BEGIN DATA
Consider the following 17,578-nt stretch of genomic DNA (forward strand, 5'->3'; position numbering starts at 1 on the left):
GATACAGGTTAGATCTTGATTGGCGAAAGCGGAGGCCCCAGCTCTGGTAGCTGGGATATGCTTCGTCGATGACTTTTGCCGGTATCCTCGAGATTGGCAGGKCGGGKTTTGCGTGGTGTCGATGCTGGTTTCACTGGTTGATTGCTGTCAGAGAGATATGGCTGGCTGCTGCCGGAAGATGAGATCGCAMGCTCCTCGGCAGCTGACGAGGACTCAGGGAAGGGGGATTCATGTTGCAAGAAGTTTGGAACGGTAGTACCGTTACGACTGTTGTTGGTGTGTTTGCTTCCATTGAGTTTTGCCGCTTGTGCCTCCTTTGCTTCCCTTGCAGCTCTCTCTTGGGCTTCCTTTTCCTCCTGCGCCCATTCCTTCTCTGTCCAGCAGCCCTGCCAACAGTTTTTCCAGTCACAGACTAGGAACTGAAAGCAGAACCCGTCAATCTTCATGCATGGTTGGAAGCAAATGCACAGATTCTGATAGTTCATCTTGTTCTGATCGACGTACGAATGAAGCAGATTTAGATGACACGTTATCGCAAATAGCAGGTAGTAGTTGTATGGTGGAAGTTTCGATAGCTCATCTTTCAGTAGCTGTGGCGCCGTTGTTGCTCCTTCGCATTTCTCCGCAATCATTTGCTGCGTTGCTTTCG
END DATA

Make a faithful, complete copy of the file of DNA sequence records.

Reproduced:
Consider the following 17,578-nt stretch of genomic DNA (forward strand, 5'->3'; position numbering starts at 1 on the left):
GATACAGGTTAGATCTTGATTGGCGAAAGCGGAGGCCCCAGCTCTGGTAGCTGGGATATGCTTCGTCGATGACTTTTGCCGGTATCCTCGAGATTGGCAGGKCGGGKTTTGCGTGGTGTCGATGCTGGTTTCACTGGTTGATTGCTGTCAGAGAGATATGGCTGGCTGCTGCCGGAAGATGAGATCGCAMGCTCCTCGGCAGCTGACGAGGACTCAGGGAAGGGGGATTCATGTTGCAAGAAGTTTGGAACGGTAGTACCGTTACGACTGTTGTTGGTGTGTTTGCTTCCATTGAGTTTTGCCGCTTGTGCCTCCTTTGCTTCCCTTGCAGCTCTCTCTTGGGCTTCCTTTTCCTCCTGCGCCCATTCCTTCTCTGTCCAGCAGCCCTGCCAACAGTTTTTCCAGTCACAGACTAGGAACTGAAAGCAGAACCCGTCAATCTTCATGCATGGTTGGAAGCAAATGCACAGATTCTGATAGTTCATCTTGTTCTGATCGACGTACGAATGAAGCAGATTTAGATGACACGTTATCGCAAATAGCAGGTAGTAGTTGTATGGTGGAAGTTTCGATAGCTCATCTTTCAGTAGCTGTGGCGCCGTTGTTGCTCCTTCGCATTTCTCCGCAATCATTTGCTGCGTTGCTTTCG